For the last installment of Portraits of Infamy, we bring you yet another mug shot of a well-known Mafia boss related to Lucky Luciano and Frank Costello. Learn about controversial gangster Vito Genovese and his portraits of notoriety after the jump!
Vito Genovese was another Italian-born mafioso who became a prominent and powerful figure in the dark realm of the Mafia. Shortly after he emigrated to the United States from Naples along with his family, Genovese started working for the Mafia in New York in the early 1920s, involving himself in extortion and bootlegging. He served the gang’s boss, Giuseppe “Joe the Boss” Masseria, who considered him an asset for his inclination to violence.
It seems that the lives of Genovese, Lucky Luciano, and Frank Costello were intertwined early in their gangster careers. Genovese and Luciano started out young as mobsters in the slums of New York City and continued to work together throughout their Mafia years. Costello and Genovese started out as allies who worked for Luciano’s crime family, but when Genovese fled to Italy to escape murder charges in 1937, Costello became the new under boss in his place. Worse, he was demoted to caporegime. This created a conflict between Luciano’s two trusted colleagues, which most likely peaked when Costello eventually became the boss of the family.
Costello reigned for 20 years, but the tables soon turned away from his favor; Genovese was deported from Italy to New York, and was cleared of the murder charge shortly after his return to the United States. Driven by the desire to regain control of the Luciano family, Genovese ordered an assassination plot against Costello and two other major position-holders in the family. Only Costello survived, but he was reportedly shaken enough to relinquish his position as boss. “Don Vito” soon became the boss of the family that eventually carried his name.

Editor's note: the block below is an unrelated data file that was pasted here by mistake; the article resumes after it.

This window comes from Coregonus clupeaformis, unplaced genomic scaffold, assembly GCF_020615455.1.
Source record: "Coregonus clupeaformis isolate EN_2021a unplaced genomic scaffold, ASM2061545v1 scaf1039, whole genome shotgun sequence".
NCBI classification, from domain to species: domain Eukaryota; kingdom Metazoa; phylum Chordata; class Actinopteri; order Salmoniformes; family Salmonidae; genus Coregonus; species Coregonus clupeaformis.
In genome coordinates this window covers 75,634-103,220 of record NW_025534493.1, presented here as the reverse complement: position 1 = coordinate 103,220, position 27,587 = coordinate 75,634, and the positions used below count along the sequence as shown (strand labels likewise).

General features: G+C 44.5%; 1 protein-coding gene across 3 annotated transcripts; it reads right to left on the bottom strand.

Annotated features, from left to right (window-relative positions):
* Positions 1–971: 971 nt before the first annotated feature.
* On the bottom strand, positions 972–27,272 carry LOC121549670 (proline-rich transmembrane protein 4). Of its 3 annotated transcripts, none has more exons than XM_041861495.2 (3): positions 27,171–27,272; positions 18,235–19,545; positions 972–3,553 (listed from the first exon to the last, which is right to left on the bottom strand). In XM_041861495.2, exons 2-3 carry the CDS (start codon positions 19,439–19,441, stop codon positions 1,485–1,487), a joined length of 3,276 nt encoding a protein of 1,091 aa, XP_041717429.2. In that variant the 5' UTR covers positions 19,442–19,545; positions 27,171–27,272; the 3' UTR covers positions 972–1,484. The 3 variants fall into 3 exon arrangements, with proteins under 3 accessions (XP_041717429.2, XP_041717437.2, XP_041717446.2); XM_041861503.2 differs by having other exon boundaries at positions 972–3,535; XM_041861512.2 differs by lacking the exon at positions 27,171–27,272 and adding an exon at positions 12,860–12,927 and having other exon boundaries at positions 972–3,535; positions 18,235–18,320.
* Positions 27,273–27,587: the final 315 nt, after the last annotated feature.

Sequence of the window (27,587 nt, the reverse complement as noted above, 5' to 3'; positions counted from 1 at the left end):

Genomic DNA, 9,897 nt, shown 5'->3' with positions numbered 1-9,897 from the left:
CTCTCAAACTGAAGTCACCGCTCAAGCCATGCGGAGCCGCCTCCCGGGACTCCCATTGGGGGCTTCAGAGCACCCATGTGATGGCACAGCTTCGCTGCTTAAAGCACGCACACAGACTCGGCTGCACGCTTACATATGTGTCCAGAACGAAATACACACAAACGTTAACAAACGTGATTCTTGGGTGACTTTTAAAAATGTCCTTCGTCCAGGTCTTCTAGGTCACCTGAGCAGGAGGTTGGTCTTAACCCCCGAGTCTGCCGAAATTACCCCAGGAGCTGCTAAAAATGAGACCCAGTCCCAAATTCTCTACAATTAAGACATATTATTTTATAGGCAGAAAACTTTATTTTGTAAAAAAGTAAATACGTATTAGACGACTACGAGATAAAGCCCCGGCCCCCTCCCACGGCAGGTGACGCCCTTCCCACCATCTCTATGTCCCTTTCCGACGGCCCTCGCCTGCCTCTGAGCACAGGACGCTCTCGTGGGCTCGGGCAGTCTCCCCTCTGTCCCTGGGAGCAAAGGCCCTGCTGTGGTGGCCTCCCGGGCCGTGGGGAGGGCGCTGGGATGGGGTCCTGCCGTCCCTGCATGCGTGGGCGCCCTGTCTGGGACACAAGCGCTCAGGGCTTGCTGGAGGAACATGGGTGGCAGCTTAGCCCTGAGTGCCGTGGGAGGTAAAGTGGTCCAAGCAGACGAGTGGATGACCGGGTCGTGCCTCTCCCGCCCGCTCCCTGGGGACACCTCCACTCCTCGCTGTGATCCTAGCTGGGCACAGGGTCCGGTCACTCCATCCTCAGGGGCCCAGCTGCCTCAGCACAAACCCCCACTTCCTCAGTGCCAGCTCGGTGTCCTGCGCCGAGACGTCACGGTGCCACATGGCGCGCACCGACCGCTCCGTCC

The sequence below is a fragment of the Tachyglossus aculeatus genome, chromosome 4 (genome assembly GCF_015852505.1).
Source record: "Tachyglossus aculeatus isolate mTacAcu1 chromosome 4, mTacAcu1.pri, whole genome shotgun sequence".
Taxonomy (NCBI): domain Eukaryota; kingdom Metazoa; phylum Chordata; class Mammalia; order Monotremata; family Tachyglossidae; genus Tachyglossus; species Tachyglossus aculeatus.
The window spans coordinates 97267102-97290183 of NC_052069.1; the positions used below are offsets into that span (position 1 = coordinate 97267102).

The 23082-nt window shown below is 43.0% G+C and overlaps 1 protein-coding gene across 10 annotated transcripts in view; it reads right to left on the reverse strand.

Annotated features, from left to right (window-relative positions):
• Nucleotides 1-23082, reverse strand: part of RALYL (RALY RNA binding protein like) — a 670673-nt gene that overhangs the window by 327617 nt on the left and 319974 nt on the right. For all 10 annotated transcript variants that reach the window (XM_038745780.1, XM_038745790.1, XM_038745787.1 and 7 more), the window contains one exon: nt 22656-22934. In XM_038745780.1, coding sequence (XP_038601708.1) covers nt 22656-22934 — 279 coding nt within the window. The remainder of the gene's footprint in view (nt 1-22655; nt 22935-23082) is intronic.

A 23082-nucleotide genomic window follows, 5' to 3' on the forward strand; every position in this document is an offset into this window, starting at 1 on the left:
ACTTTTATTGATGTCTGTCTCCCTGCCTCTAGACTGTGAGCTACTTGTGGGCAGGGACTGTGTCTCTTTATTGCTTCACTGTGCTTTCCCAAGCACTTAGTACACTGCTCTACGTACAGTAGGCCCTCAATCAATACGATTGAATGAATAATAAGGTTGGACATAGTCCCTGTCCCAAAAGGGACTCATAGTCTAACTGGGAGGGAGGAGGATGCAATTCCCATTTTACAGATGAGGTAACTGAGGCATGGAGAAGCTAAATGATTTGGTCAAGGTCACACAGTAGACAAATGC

In 1959, Genovese was found guilty of selling heroin in large quantities, for which he was given a 15-year imprisonment sentence. He was incarcerated in Atlanta Federal Penitentiary in Georgia. Ten years later, the Mafia boss passed away due to heart attack while still in prison. He was 71.
If his name sounds inexplicably familiar, that’s because he shares his name with fictional crime boss Vito Corleone, the main character of Mario Puzo’s novel, The Godfather, and the trilogy of films bearing the same title. Although Vito Corleone is said to be largely based on Frank Costello, Lucky Luciano, and other well-known real-life gangsters, some also cite Vito Genovese as an inspiration for the fictional yet famed mobster.
For more mug shots and stories on the most prominent gangsters and criminals, don’t forget to check the rest of Portraits of Infamy installments!